‘With all due respect, Erebus, you don’t know anything about my credentials or future plans.’
Erebus laughed loudly. ‘I beg to differ, doc. I know everything about you. You obtained your medical degree in 1978, worked as a foundation house officer for two years to achieve your registration, took basic specialist training in psychiatry for three years and then branched off in forensic psychiatry with a Certificate of Completition of specialist Training, which allowed you to apply for and obtain a specialist consultant‘s post in forensic psychiatry where you have work since 1988, all in this hospital. You’re also married to Victoria, who lives with you in a house in the countryside just outside town.’ 
Aloeus stood up abruptly, his mouth open incredulously. ‘How do you know that?’ he asked with a hint of panic in his voice.
‘Oh, I know everything that goes on around here. You would have to get up early to get one over on me.’
Aloeus sat back down abruptly, his chair rocking onto its back legs for a moment.
‘In fact,’ Erebus continued, ‘The only reason I am here is because of you.’
Aloeus frowned at the statement. ‘What do you mean?’
‘Well, you didn’t really think that bunch of incompetents actually caught me, do you? I let them get me, ‘cause I needed to see you. You have something I want, you see.’
Aloeus felt his skin prickle with gooseflesh, and though he was terrified to know what the answer to the question was, he had to ask it.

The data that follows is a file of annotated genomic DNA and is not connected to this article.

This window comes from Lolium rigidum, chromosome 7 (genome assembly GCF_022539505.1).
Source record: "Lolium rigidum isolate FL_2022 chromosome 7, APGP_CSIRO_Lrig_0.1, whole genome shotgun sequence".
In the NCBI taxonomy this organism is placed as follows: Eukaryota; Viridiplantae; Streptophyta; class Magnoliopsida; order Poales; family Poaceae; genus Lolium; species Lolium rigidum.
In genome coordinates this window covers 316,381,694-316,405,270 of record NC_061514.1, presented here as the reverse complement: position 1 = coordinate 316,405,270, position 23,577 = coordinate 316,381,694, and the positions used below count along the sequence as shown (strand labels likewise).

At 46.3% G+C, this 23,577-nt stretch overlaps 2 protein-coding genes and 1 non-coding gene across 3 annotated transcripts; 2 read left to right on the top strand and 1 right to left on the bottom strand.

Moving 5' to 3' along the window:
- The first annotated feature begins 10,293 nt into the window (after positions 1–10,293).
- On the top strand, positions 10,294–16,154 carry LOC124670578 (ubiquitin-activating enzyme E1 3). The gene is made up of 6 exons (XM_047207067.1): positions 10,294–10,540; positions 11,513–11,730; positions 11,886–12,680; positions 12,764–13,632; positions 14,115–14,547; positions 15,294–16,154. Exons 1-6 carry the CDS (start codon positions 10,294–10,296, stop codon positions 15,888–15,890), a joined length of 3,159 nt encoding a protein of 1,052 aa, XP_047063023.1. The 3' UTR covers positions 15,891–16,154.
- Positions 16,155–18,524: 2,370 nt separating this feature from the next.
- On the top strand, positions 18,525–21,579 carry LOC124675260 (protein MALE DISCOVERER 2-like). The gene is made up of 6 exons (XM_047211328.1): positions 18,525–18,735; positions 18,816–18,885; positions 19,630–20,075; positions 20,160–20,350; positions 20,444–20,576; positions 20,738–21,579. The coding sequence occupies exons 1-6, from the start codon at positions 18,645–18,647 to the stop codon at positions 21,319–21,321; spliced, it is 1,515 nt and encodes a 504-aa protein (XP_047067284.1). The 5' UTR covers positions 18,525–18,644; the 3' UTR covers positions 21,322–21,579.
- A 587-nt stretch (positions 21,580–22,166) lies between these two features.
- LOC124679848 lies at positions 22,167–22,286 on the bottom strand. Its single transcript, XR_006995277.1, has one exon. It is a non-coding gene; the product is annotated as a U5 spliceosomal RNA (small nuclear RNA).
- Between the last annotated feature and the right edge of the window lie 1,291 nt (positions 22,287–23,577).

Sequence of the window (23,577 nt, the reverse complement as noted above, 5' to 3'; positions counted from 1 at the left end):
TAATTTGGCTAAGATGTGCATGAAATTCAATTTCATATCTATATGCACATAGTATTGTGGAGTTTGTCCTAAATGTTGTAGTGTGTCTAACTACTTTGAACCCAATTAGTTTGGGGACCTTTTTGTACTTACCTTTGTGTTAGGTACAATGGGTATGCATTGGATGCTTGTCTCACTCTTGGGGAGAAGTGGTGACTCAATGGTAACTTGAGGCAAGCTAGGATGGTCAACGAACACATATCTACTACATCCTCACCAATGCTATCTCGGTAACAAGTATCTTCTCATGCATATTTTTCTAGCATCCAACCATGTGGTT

‘And what’s that?’ he asked leaning forward, unable to stop his hands from trembling from nervous energy. Unprofessional behaviour he realised, but he couldn’t control it.
Erebus stood up from his seat and grabbed the doctor’s hand. ‘I’ll tell you in a moment, doc’.
Aloeus felt a sharp prick in his hand and found himself almost immediately unable to speak. As everything around him began to turn black, he found himself considering how his patient had been able to remove his restraints and have in his possession a syringe with drugs in it. He found himself wondering how Erebus had known what he had written in his final report to the board regarding the proposed lobotomy. As he slumped forward onto the table, he also found himself wondering how Erebus knew his wife’s name as he slipped into darkness…. 


‘Wakey, wakey, doc,’ the voice says. ‘Time to be up with the best of them.’
He tries to move, but finds his arms are pinned down by his side. He is unable to move his head.